Friday, February 8, 2013

The Dell LBO: Existing Shareholders Lookout Below ?

Details on the recently announced Dell LBO are interesting. First the deal is creditworthy. Michael Dell ($4.50B) and Silver Lake (1.4B) are investing almost $6B in equity thru rollover and new equity. This is supplemented by junior capital of $4B provided $2B each by Microsoft and de facto subordinated existing bondholders. The remaining $15, or so, of new bank provided senior debt will be supported by a strong 40% junior capital position. Add to this excess cash of over $7B being repatriated from overseas at a substantial tax penalty, and  projected annual $3B of cash flow, albeit declining, should comfortably cover annual debt service. Estimated credit ratings in the BB range reflect these facts.

Just because something can be done does not mean it should be done. Something still does not make sense. The transaction is justified as accelerating the transition from PCs to services by removing Dell from the distracting spotlight of the short term public market. The question is how? The increased debt, while supportable, reduces flexibility. Debt service requirements, unlike discretionary dividends and share repurchases, combined with new debt covenants will hamper Dell’s transition strategy implementation-especially if something goes wrong and new investments are needed. This is a key concern as Dell faces deep pocket investment grade competitors like IBM as it repositions itself. Already, HP has announced they will go after Dell’s PC customer given Dell’s increased financial vulnerability.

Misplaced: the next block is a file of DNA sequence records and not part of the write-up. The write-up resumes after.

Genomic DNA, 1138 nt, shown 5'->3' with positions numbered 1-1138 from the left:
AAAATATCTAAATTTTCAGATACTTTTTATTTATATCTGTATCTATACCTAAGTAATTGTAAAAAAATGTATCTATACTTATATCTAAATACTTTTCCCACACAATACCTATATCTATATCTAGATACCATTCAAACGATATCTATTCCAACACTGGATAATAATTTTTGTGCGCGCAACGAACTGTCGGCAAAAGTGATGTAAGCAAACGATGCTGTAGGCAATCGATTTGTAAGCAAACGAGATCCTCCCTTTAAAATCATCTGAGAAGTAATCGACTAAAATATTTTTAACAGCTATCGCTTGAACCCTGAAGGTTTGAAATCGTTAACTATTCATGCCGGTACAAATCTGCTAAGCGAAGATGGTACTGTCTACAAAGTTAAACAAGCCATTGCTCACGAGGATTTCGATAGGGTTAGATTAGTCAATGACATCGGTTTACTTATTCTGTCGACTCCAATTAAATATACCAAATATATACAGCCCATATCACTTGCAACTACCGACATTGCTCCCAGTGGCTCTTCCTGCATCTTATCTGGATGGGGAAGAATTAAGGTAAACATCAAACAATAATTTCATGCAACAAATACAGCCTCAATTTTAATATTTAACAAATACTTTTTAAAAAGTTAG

Next, and perhaps most importantly for Dell’s existing shareholders, the Dell investor group has yet to disclose what it will do differently, and more successfully, as a private firm than it has done as a public firm. Dell has been trying for years to reposition itself all with mixed results. This is the reason for Dell’s sagging share price. The market may not be short sighted as much as it is skeptical, given existing performance. So what is different once Dell goes private? Is there some secret sauce that has yet to be disclosed, and if so, why has it not yet been disclosed? If they have a new secret and credible, turnaround sauce, then disclose it and the market will reward the firm with a higher valuation. Of course, under that approach, Michael Dell and his investor group have to share the upside with existing shareholders instead of capturing all of it for themselves.

Could it be the investor group is planning to immediately dispose of the ailing PC business? Another possibility could be a planned special dividend to the investor group after the deal closes using some or all of the repatriated cash. This would effectively reduce the investor group’s investment basis thereby giving them a free upside option.  Perhaps, there is a good reason for the shareholder class action suits filed upon the LBO announcement.

Perhaps, I am just a confused skeptic. Alternatively, I smell a rat. Given Michael Dell past actions, when he is buying, you do not want to be selling. So for existing shareholders, the Dell LBO may indeed mean lookout below.

Your confused skeptic -Joe

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